Just this week I was talking to a good writing friend. She is successful. Her books are brilliant and award-winning. Yet she feels very alone in her journey.
As I was chatting with her, I knew she was not alone. So many writers are naturally introverted. As such, they can attend meetings and feel disconnected. They join the right groups and still feel alone. That makes me so sad. Yet I know it can be hard -- especially when you feel like you have reached out and that didn't go the way you had hoped or expected.Tweet: Long 4 writing friends? @cara_putman gives 5 ways + 2 bonus. #amwriting http://ctt.ec/8P3AU+
There is a vibrant writing community. I've found it through places like the Writers Alley. But I don't want you to struggle and feel isolated and alone. Here are a few suggestions to try if you feel like everyone else has a writing community, and you just can't quite crack the code.
1) Pray. Seriously. There have been several periods in my writing journey when I felt isolated. The first when I was a brand spanking newbie. Then there was the I've graduated to published, but sure don't feel published me. Then there was the I'm multi-published and still feel like an outsider. Each time I asked God if I could have a community. People who get me. He has answered that prayer. Many times. In each season. More on that below.
2) Reach out to others. My friend is doing this. Just about everyone I was going to connect her with, she's already in relationship with. As you are willing to reach out to others, you may find that they hunger for more than surface social media friendship, too. The way our lives go right now, it is all too easy to do everything online. It can be good - I love staying in touch with people from across the country and world, but it can be terribly superficial, too. So when you can build on face-to-face opportunities. Use social media to stay in contact, but cherish those in person moments.
3) Recognize you will different levels of relationships. Now hang with me a minute. When you're praying ask God to give you people newer in the writing journey than you, at your level, and then mentors. Each are incredibly valuable. When you're starting out you desperately need people slogging through the day to day of writing a book. Join groups like ACFW to find them. But don't stay there. As your writing matures, make sure you are looking for people who are now in those beginning stages. Be willing to pour into their learning and careers. That's how I know most of the gals from the Writers Alley. It's so exciting to watch their journeys turn into published books as they do the work. Which leads to the last category. We all need mentors. People who are further down the road. People who can encourage us and if we're willing teach us. Which leads to...
4) If you want to be mentored, be teachable. Listen to what your mentor is saying. Pray over it and apply what fits. But recognize they are sharing what they know. If they choose to share it with you, it is a gift. It means they see something in you they want to be part of developing. They want to help you succeed. It doesn't mean every piece of advice will fit perfectly. But keep a teachable spirit, or you'll find they move on to someone who is interested and teachable.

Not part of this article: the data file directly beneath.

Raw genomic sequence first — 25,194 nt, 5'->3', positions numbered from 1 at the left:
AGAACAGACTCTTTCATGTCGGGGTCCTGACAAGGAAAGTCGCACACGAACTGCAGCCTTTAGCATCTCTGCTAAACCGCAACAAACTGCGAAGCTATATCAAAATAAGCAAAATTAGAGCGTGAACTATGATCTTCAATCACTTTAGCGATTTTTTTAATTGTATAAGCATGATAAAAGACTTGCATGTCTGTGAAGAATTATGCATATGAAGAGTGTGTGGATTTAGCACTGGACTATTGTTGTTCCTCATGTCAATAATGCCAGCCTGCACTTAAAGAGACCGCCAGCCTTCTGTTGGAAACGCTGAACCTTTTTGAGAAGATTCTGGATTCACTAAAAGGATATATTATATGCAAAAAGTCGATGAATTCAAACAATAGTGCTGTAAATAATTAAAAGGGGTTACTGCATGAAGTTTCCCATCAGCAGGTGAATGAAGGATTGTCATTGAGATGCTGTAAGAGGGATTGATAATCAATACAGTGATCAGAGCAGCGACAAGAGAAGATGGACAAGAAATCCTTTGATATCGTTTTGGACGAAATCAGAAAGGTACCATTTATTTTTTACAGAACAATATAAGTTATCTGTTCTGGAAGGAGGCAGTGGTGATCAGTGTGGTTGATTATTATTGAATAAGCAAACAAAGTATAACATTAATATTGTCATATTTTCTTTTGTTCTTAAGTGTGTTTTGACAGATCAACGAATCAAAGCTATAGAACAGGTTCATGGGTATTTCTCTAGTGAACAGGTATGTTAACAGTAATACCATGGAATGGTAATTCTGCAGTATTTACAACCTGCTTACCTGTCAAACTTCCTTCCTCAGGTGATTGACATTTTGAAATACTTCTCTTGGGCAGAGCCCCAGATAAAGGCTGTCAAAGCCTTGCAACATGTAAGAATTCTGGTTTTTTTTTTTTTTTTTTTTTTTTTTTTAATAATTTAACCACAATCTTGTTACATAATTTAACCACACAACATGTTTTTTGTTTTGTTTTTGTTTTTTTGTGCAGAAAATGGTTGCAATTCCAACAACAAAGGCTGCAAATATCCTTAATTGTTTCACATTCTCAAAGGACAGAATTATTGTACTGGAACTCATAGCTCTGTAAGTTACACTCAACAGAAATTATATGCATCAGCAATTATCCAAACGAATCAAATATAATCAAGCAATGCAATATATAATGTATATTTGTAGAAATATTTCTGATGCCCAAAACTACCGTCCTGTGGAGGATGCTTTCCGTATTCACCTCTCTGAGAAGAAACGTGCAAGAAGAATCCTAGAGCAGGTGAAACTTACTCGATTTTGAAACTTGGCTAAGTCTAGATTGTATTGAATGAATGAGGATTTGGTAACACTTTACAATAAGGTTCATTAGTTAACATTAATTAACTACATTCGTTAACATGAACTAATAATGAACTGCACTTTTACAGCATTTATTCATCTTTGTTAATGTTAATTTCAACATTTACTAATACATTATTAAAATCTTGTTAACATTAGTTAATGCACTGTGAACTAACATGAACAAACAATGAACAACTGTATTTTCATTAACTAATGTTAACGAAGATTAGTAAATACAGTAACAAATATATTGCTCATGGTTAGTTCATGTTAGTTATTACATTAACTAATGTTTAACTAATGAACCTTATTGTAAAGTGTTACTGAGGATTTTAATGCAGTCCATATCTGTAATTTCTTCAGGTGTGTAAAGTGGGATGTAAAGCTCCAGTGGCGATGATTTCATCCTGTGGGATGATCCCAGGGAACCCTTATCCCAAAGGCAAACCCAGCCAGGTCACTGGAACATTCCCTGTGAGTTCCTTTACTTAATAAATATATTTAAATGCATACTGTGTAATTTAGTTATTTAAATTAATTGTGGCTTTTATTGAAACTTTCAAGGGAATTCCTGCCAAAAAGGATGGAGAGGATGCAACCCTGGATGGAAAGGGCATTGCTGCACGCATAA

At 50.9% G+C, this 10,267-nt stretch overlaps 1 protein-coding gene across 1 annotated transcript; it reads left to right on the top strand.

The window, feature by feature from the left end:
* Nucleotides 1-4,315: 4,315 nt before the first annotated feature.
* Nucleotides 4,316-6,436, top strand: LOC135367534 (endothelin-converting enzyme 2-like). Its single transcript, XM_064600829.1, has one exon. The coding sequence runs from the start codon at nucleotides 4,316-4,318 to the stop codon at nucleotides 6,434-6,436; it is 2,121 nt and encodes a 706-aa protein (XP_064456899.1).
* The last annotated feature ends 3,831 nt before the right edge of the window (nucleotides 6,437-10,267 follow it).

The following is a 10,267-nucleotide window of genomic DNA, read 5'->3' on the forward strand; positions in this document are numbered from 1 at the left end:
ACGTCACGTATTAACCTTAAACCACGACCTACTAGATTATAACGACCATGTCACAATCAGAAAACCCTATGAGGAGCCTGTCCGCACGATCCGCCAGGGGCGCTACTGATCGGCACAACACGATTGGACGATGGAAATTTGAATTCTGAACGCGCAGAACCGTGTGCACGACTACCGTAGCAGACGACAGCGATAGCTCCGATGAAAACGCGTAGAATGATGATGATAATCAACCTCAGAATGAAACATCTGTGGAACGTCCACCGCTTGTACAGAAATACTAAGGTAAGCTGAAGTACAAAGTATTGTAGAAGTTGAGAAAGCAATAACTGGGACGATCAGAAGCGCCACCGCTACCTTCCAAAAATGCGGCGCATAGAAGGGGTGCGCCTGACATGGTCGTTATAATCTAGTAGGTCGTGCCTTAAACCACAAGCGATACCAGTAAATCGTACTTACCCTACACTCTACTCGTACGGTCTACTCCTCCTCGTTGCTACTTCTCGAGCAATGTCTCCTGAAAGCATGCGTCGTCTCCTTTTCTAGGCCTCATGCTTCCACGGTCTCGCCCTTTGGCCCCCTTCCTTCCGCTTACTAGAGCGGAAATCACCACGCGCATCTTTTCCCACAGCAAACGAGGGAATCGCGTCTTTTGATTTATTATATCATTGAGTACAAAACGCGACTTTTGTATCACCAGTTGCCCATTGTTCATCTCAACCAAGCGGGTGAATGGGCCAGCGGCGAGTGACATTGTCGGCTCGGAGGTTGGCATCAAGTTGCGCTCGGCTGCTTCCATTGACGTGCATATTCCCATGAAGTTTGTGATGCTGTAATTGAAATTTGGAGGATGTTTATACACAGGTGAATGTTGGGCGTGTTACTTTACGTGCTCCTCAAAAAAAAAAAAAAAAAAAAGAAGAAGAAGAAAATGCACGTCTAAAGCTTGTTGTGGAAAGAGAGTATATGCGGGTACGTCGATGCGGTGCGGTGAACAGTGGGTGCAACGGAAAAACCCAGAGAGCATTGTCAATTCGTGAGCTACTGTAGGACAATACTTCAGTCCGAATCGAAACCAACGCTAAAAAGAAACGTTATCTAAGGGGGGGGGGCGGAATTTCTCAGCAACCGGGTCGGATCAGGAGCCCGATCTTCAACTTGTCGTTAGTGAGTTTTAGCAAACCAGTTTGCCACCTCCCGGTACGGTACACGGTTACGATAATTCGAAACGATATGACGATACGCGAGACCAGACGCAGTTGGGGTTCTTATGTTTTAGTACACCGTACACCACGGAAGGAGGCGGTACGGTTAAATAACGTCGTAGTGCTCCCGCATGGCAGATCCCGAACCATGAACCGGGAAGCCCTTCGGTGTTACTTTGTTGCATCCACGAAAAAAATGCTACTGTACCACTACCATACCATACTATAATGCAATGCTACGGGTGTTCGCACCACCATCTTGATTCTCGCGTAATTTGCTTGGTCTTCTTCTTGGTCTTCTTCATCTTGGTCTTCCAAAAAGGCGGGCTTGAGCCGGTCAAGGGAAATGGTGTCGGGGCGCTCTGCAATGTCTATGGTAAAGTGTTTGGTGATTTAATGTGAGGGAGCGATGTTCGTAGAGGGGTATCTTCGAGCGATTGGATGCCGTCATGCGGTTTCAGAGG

5) Don't take a "rejection" personally. Most of the time it isn't meant that way. The other person may simply be strapped for time. They may be out of margin and protecting their writing time. Maybe they have a new baby, a new job, personal crisis. Extend grace and ask God to lead you to someone who can work.
Two bonus suggestions:
6) Recognize there are seasons to relationships. In late 2008 (I think!) I attended a writing seminar. It was intimate, and the relationships we formed in that small group, led to a desire to continue online. For several years this group of ladies plus two were incredibly tight. We laughed together, prayed together, moaned about life together. And then our lives changed. Some left publishing. Some changed jobs. Life changed. We are still friends and can reach out together, but it is not the same flurry of emails and communication that it used to be. That's okay. We were what we were supposed to be at that time in our lives.
7) Be willing to be the one who reaches out and asks. A couple years ago I felt God very specifically tell me it was time to form another group similar to that yet different. This time I was reaching out to and asking seven other authors I really respect whether they would want to come into community with me. It was scary. I fully expected some of them to say no, because to me they were already in vibrant writing communities. Yet they all said yes, because they each had that same heart cry for community. This group is different than the first, yet it is just as rich. In fact, we're the Grove Girls. I'm in several others like that. Each with a unique purpose and mission. Each started because somebody was willing to risk. Maybe today it's your day.
An award-winning author of twenty books, Cara is a lecturer on business and employment law to graduate students at Purdue University’s Krannert School of Management. Putman also practices law and is a second-generation homeschooling mom. She lives with her husband and four children in Indiana.